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Questions Answered: How to Turn Your Event Attendees Into Active Participants

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On Thursday February  11th, we had the pleasure of hosting Juraj Holub during one of our monthly webinars! Juraj, who is the Marketing Director at Slido, was able to give the audience a lot of helpful tips when it comes to getting your attendees involved during sessions. Even if you missed the live webinar, don’t worry! You can watch the recorded version here. With all of the questions that we had come in, there wasn’t enough time to cover them all but we wanted to make sure that they were all answered. Below, you’ll find the answers to all of your questions; take a look!

 What are some engagement technologies to manage speaker – audience interactions? What platform can be used?

A: In recent years, the events industry has witnessed the massive uptake of event technology. However, in the whirlwind of new tech tools, the most important aspect of event planning sometimes gets lost — event objective. So when evaluating the event engagement technologies, I’d ask the fundamental questions first:

- What are my event objectives and how can this tech help me achieve those goals?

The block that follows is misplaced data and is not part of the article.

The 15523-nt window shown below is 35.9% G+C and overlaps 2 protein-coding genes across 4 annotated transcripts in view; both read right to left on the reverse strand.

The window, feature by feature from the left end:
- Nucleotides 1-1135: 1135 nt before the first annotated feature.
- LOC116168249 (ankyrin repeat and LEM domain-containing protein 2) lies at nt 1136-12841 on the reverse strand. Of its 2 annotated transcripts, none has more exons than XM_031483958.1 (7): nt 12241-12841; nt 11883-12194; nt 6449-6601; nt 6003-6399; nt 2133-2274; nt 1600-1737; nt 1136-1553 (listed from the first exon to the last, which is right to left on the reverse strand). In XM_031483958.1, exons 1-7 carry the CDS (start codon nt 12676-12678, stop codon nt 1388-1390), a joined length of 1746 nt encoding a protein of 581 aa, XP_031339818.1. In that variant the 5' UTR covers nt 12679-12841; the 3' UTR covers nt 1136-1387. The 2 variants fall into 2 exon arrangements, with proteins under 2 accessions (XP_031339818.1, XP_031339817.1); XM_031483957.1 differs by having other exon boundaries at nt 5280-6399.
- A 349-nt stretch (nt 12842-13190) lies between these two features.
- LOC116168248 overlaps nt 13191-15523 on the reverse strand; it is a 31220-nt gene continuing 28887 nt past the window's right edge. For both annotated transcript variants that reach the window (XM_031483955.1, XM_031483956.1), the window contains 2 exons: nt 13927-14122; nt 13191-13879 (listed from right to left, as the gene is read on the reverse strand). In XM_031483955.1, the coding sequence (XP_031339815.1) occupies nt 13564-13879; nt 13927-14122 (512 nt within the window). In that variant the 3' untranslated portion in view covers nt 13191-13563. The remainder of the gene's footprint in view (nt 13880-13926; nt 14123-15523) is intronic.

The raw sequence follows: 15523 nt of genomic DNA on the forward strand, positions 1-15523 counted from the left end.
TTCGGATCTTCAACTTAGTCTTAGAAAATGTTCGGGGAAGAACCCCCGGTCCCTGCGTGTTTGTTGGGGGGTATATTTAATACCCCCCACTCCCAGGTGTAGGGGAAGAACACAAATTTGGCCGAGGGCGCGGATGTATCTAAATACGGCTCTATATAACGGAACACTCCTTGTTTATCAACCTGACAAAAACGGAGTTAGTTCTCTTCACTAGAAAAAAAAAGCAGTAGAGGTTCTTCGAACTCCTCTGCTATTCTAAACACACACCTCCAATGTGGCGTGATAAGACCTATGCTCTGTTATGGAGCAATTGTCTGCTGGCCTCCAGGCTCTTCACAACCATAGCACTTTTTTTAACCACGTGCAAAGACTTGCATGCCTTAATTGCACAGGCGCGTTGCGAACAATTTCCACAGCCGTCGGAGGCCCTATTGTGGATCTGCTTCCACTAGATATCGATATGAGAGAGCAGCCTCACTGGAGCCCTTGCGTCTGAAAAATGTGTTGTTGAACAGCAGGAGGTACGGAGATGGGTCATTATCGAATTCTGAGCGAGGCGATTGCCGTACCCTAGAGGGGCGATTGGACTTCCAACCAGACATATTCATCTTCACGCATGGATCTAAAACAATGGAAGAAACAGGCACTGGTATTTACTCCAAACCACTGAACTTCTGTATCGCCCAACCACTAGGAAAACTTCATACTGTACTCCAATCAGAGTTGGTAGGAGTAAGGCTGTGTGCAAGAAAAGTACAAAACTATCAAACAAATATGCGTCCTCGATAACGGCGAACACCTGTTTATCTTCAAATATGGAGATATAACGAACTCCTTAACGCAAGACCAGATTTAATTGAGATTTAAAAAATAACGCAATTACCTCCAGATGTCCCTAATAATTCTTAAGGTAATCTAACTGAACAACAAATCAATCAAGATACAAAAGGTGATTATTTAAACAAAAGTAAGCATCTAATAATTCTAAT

– How easy is it to implement this tech at my event?
– What do I need to do to make sure my delegates will adopt the tech?

As for Slido, since our foundation we have helped over 8,000 events and meetings to manage speaker – audience interactions and increase overall engagement. We feel privileged to work with some high-profile clients such as SXSWedu, WOBI, KPMG, UBM or Cisco.

How do you target your approach with technology when your audience is not as “tech savvy?”

A: Using Slido is super-simple for any type of audience. Participants can join Slido by going to our website and using one simple code. They can join from any device and there is no need to download or install anything. It’s usually the introduction of the tool and how well it is communicated at the event rather than the tech skills of the audience that impacts the adoption rate.

Panels usually run out of time for Q&A, how can the moderator better keep them on track?

A: The secret to a truly engaging panel discussion is to incorporate audience questions early.
In most cases, moderators begin to take audience questions only in the final minutes when everyone is already tired and frustrated by a lack of interaction. There is no need to wait so long.